One way in which you can help yourself and give back to your community is through volunteering. Whether it is litter picking, working in a charity shop one day a week or helping with a wellbeing phone service for the elderly, there are a lot of great opportunities that you can find in your area. Not only are you giving something back to the community, but you can also make new friends and have the opportunity to develop new skills or build on existing experiences and knowledge.
8. Gibsons Games - Jigsaw Puzzles, Board Games and Playing Cards
Not to toot our own horns, but we definitely are going to 😏. As we have said in our brain workout blog, jigsaw puzzles are a great way to improve mental and memory speed, as well as lower stress levels and improve your mental wellbeing. The same applies to board games and playing cards as well, providing a great way to relax and enjoy your free time. It can also be a fun way to connect with your friends and family, which can lead to regular game nights. Our game ‘Out of Order’ is a great way to disconnect from social media for hours of fun.
9. Ideas Everyone Suggests BUT They Work
If you research on the internet, you will see these ideas come up time and time again. These are: reading, cooking, baking and colouring books. All of these can be relaxing in some way, as well as helping to improve your knowledge, expertise and skills - even if you already do some of these. Completing these tasks can help in releasing dopamine, making you feel more satisfied and productive. What’s more, these hobbies and interests are a great way to disconnect from technology.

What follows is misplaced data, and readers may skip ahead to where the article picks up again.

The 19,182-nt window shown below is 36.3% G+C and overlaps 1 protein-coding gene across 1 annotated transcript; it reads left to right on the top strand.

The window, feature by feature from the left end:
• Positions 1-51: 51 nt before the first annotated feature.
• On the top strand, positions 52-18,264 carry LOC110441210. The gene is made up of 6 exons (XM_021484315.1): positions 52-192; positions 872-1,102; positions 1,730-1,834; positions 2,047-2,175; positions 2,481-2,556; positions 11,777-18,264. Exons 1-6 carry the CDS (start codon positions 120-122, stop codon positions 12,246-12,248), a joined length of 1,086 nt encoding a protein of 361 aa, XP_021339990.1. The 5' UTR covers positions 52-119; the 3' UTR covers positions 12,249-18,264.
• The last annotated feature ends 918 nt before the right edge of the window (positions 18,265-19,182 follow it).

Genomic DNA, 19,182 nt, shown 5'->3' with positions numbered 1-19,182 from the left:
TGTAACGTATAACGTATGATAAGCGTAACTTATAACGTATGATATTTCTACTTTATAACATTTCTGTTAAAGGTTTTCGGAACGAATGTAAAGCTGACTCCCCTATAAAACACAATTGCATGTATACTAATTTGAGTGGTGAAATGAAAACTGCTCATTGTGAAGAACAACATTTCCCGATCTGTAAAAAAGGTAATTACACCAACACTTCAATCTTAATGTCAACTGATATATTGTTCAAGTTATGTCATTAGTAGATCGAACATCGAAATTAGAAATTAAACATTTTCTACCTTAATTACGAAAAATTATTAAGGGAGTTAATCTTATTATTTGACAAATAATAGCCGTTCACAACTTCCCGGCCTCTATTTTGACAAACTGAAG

Take the Plunge with a Digital Detox
Typically, people say that a digital detox should only last a couple of days. However, we feel like this is something that should be determined yourself. If you want to take a week, then take a week. You can set how long you want to do your digital detox for - what we would advise is that you try to stay on course for the duration of time that you set out. But if you feel better after a couple of days, then it’s been a successful detox - and you can always do another digital detox in the future if needed.
There you have it! That’s our guide on how to perfect your digital detox in 2022. We hope you have found new ways to unplug from technology. Now we are off to wind down and relax with some of our favourite jigsaw puzzles 😉.